Help Consumers Make Heart-Healthy Eating Easy

Help Consumers Make Heart-Healthy Eating Easy

February 22, 2023
Shari Steinbach
Retail Industry InsightsTrends

By Shari Steinbach, MS RDN, Contributing Editor

Heart disease remains the number one cause of death in the United States, so it is no surprise that heart healthy remains a resonant and valued food and beverage claim.1,2 But many consumers still think that a heart smart diet is full of boring and tasteless foods such as broiled fish and steamed vegetables. Retail dietitians can help dispel this notion by engaging shoppers with programs and resources that make heart-healthy eating delicious and easy.

  • Provide recipes for success. Consumers want to know more than just which foods are heart healthy. They need actionable advice for creating tasty family-friendly meals. Post quick and easy recipes online or create a “quick dinner” in-store display with all the ingredients for a heart check certified recipe. Add a recipe card or sign so shoppers can take a photo of the recipe. Focus on providing education on a specific heart healthy dietary change like consuming more fiber rich foods. Conduct a virtual or in person cooking class that features delicious recipes using foods like beans, nuts, fruits, vegetables, and high fiber grain foods while discussing tips for adding more fiber to meals.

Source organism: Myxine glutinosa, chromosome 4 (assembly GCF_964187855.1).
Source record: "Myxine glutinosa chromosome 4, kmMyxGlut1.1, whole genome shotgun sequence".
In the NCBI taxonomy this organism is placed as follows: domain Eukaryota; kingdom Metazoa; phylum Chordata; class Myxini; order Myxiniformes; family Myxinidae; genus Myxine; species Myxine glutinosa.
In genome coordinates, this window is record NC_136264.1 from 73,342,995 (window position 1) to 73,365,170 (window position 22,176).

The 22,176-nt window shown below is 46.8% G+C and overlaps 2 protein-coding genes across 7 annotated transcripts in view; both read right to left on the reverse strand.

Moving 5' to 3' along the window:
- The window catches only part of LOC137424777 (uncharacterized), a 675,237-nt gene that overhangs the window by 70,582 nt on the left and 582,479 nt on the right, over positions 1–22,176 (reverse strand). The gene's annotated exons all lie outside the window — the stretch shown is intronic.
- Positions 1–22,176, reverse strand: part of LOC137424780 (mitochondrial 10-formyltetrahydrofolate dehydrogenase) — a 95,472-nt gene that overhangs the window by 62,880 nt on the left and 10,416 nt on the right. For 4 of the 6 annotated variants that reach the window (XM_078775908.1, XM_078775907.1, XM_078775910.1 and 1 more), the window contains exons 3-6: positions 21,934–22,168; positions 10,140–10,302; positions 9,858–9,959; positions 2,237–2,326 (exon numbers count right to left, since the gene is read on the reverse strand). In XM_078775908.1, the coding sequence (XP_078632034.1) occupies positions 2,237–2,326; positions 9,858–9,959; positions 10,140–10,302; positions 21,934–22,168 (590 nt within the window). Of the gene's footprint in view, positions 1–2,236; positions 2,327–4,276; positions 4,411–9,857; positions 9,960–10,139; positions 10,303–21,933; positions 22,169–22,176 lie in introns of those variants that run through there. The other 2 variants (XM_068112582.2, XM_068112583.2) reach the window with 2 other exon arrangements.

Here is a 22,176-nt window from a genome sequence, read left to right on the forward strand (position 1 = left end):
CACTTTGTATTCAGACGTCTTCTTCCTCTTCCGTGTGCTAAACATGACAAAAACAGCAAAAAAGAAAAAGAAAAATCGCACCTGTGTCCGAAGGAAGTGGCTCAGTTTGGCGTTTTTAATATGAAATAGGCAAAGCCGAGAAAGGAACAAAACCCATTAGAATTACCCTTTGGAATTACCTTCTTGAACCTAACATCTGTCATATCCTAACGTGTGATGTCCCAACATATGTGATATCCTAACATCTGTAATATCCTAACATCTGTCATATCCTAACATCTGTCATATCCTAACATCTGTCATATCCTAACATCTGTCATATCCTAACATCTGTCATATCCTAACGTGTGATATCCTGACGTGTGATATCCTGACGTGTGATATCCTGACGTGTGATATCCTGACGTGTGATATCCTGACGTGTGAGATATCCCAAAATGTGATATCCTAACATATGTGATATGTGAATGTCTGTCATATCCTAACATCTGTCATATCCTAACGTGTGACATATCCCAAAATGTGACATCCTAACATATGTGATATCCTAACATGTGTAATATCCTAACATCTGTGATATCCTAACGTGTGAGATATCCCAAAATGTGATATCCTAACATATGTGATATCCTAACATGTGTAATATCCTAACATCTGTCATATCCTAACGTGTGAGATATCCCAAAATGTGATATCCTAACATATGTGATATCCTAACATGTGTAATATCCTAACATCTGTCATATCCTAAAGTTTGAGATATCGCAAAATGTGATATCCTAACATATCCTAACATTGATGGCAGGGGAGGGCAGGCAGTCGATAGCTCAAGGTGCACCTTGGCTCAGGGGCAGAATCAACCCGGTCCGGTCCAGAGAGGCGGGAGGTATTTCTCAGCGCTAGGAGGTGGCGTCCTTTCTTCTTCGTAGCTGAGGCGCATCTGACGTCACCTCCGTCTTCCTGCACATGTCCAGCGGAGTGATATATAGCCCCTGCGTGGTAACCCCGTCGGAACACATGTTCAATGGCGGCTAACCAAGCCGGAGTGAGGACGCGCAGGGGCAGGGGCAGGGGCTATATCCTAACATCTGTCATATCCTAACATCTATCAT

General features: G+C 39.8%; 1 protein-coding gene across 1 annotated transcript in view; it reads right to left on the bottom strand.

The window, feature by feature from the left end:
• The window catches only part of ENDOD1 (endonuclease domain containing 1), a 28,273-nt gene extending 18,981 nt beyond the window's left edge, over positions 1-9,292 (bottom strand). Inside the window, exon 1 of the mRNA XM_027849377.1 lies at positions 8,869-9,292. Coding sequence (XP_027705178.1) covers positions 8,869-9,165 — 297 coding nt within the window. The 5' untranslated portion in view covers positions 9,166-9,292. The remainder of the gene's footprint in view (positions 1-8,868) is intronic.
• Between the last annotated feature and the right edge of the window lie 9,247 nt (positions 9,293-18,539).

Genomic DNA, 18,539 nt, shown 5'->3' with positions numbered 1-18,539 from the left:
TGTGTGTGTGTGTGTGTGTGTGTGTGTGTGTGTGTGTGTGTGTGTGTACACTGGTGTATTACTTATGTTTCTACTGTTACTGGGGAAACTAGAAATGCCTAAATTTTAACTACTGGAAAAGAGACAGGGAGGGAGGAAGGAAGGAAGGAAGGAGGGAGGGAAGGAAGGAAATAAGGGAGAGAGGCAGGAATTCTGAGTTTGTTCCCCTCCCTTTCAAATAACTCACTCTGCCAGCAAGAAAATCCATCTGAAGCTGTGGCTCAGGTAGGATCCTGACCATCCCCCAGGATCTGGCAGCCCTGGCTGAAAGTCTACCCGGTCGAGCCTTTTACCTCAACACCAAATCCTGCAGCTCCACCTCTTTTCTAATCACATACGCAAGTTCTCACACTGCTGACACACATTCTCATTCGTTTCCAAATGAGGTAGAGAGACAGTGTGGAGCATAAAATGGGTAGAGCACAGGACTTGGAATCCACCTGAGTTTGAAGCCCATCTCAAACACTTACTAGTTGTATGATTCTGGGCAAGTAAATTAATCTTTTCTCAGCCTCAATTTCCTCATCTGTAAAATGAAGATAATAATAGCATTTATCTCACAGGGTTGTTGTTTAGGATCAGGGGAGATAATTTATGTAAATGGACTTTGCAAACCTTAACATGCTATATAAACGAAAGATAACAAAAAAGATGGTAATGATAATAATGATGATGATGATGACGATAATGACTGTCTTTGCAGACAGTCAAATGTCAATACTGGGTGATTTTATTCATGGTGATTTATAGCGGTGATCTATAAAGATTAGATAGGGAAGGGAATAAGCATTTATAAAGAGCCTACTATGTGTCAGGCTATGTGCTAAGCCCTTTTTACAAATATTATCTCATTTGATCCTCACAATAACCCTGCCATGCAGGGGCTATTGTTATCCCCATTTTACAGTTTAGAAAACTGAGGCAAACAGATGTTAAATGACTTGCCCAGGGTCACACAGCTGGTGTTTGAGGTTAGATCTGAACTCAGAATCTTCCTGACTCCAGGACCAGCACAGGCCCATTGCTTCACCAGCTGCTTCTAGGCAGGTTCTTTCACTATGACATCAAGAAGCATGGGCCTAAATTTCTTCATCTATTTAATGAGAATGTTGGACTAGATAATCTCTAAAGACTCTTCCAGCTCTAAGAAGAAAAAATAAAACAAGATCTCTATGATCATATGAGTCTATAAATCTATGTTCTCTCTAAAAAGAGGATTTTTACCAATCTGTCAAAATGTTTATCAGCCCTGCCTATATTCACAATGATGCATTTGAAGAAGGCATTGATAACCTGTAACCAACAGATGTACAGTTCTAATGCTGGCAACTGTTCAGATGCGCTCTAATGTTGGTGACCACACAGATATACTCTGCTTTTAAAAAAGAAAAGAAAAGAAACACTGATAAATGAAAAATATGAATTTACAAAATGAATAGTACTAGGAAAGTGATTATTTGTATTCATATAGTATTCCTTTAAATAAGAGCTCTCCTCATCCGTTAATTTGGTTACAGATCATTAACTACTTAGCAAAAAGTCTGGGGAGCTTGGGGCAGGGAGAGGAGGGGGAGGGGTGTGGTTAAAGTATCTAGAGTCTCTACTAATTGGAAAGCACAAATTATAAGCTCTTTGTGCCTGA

• Highlight better choices. Helping shoppers navigate your store to find better-for-you substitutes for their favorite foods is also a more attainable, realistic approach to heart-healthy eating. Create a heart-healthy product display and provide a shopping list of foods that carry the American Heart Association’s Heart-Check Certification. The Heart-Check mark makes it easy to spot heart-healthy foods and beverages in your stores so shoppers can easily “trade up” to the healthier choice. You can also use shelf talkers to point out new heart-healthy products, indicate heart health in attribute programs, and highlight heart-healthy foods on ecommerce sites.
  • Culinary know how. Since the pandemic, there is greater interest in learning kitchen skills which is good news since cooking is an important aspect to a heart healthy lifestyle. Weave practical culinary education into your educational programs and include meal planning basics. Offer menus, grocery lists, and advice on products that you recommend so that the whole family can eat heart healthy. Teach consumers how to pump-up nutrition with simple recipes that turn healthy, tasty ingredients into meals. For instance, creating a simple stir-fry with quick cooking brown rice, colorful veggies and lean pork or shrimp as a heart-healthy meal families can rely on.


  1. 2021 AHA Heart Disease and Stroke Statistics Update Fact Sheet
  2. June 2021 W5 Research; Millennials and Gen X; N=600